‘Let’s keep fighting’: Q&A with Billy Porter ahead of his SoFlo appearance for Stonewall Museum

Billy Porter is coming to Wilton Manors to work the party.

The Emmy-, Tony- and Grammy-winning entertainer — and red-carpet trendsetter — is expected to make an appearance at the Back to the Drive Celebration being put on by the Stonewall National Museum, Archives & Library on Thursday, Sept. 21.

There will be dancing, food stations and open bars, and Porter will speak. The fundraiser is for the museum’s Stonewall National Education Project (SNEP), which aims to protect marginalized students and encourage the inclusion of LGBTQ+ history and culture into the curriculum.

Robert Kesten, the museum’s executive director, explains: “When books and education are under threat in a growing number of states and regions across the USA, and with Black and LGBTQIA+ history and culture under specific attack — including right here in Florida — who is better to stand up and call it out than the always brilliant and ever brave Billy Porter?”

Porter originated the role of Lola in the musical “Kinky Boots” on Broadway, for which he won a Tony Award in 2013 and a Grammy Award in 2014. He won an Emmy Award in 2019 for the FX series “Pose.” This year, he appeared alongside Rita Moreno, Lily Tomlin, Sally Field and Jane Fonda in the movie “80 for Brady.”

Though he can’t talk about it because of the entertainment industry strikes, upcoming projects include co-starring with Luke Evans in the movie “Our Son” and starring in and co-writing a biopic about American writer James Baldwin.

Here are excerpts from a brief telephone interview with Porter, edited for brevity and clarity.

Q: Why is the Stonewall National Education Project important to you?

A: I am apoplectic about what is going on in this world and in our country. I find it really upsetting that the law is being weaponized and manipulated against people again. The fact that what (Gov.) Ron DeSantis is doing is … legal is where the conversation needs to begin. We are not starting this conversation where it needs to begin. The law is not about (what is right). It’s about who can tell the better story. As an artist, all I can do is show up and speak truth.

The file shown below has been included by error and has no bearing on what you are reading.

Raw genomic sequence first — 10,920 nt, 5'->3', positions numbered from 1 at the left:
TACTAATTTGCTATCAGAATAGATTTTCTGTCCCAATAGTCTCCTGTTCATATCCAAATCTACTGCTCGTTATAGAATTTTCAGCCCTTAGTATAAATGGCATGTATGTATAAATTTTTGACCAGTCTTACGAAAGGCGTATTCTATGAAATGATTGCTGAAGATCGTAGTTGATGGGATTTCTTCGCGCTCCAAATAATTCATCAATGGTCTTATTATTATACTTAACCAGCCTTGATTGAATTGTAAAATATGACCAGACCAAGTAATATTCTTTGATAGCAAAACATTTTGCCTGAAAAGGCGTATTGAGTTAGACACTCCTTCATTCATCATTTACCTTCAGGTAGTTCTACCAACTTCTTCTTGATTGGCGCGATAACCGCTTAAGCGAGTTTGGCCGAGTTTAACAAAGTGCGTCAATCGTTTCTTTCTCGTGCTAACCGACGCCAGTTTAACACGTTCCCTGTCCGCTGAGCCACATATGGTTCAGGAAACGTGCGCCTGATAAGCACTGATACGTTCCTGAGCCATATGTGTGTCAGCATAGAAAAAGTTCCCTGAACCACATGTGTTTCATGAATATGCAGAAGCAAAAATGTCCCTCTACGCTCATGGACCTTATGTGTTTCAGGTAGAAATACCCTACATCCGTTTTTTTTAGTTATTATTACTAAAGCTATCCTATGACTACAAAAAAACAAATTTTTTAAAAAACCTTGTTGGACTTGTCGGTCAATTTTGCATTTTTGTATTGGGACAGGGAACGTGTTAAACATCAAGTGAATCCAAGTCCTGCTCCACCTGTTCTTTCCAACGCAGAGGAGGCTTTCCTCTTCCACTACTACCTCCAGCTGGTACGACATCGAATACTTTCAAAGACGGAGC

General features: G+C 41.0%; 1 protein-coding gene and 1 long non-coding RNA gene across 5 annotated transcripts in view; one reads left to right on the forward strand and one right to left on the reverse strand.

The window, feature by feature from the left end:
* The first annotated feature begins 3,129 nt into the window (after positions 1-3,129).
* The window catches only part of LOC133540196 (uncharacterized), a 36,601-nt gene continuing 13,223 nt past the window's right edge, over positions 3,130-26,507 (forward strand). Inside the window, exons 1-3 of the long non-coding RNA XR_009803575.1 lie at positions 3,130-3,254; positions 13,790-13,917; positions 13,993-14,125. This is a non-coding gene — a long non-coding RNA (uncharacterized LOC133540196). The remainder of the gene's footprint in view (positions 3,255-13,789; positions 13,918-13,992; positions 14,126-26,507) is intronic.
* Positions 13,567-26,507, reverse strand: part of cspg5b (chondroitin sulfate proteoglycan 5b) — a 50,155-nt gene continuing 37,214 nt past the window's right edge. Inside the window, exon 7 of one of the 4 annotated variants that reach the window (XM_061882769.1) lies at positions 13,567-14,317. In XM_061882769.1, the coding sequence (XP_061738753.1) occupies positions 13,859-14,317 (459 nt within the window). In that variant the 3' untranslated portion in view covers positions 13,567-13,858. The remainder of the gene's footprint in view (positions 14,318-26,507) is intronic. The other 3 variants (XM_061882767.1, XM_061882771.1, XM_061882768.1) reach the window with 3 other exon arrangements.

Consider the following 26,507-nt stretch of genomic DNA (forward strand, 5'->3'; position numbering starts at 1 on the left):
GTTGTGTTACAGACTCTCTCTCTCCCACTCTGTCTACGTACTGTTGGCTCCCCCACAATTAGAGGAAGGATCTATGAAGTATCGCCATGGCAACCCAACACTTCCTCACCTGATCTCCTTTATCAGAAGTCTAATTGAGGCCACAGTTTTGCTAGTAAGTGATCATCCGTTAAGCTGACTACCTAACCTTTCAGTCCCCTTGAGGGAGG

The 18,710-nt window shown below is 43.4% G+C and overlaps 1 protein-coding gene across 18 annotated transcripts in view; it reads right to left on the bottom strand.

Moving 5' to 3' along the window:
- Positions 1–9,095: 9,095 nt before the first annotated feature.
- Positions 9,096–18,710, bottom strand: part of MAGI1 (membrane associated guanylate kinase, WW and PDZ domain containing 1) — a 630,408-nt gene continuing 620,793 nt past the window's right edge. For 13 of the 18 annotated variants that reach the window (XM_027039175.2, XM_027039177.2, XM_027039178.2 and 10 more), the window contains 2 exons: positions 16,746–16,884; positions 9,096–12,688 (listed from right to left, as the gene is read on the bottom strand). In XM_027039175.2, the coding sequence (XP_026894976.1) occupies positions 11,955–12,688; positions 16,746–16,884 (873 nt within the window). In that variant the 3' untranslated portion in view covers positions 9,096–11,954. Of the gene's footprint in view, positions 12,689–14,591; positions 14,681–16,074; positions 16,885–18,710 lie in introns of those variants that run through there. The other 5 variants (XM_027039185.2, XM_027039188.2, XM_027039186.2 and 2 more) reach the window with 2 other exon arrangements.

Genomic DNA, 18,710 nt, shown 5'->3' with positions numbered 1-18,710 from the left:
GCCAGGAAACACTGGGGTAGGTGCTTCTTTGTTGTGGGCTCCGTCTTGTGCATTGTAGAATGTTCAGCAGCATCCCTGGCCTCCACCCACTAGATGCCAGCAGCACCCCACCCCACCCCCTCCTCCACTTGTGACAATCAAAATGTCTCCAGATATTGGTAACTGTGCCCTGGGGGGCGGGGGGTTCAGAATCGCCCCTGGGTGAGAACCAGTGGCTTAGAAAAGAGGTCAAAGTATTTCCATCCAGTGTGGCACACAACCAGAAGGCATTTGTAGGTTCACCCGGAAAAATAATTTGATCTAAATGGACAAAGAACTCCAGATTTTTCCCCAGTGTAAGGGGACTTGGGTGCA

Q: Why do you think the attacks on Black history and LGBTQ+ culture have been so successful in Florida?

A: I don’t know. The short answer, I guess, is that racism is alive and well in America. We as a culture, we want to move on, but it’s not time to move on. We still have a lot of work to do. Some people want to act like s*** didn’t happen. It’s consistent. If there’s one thing about America; We are consistent in our (denial) of our horrors — the education. And it’s on purpose. Those who don’t know their history are doomed to repeat it. They want to repeat Jim Crow. They want to repeat slavery. We are already there. The Civil War is already happening. But the change has also already happened. I like to speak in positive terms. The change has already happened. That’s why the pushback is so severe. It’s never going to be the same. It’s not going to be easy. There will be blood spilled.

Q: Have you ever previously spent time in South Florida and, if so, where do you hang out?

A: I usually spend time more in Miami than Fort Lauderdale. I really enjoy Soho House. I go to Miami, South Florida, to relax really.

Q: This event coincides with your birthday, so are you going to do anything else in South Florida to celebrate?

A: I’m going to meet up with my South Florida friends, probably for a little dinner situation. Nothing big, just dinner.

Q: Of course the strikes have put a pause on so many entertainment projects, but are you working on creating any content for much later, perhaps writing another one-man-show like “Ghetto Superstar” or recording an album?

A: I can’t talk about acting projects because of the strike, or any roles in development. I’ve been working on my new album. I had a listening party yesterday. I got four songs out. It’s off to the races.

Q: Is there anything you’d like to say to your sizable fan base here in SoFlo?

A: Thanks for the love and let’s keep fighting.


WHAT: Back to the Drive Celebration with Billy Porter

WHEN: 6-10 p.m. Thursday, Sept. 21

WHERE: The Venue (aka The Manor), 2345 Wilton Drive, Wilton Manors

COST: $200 (general admission), $250 (downstairs table), $500 (downstairs VIP tables) and $1,000 (upstairs VIP area); all tickets include access to full open bar, food stations and dancing.

INFORMATION: Visit stonewall-museum.org/snep-fundraiser or email monique@Stonewall-museum.org.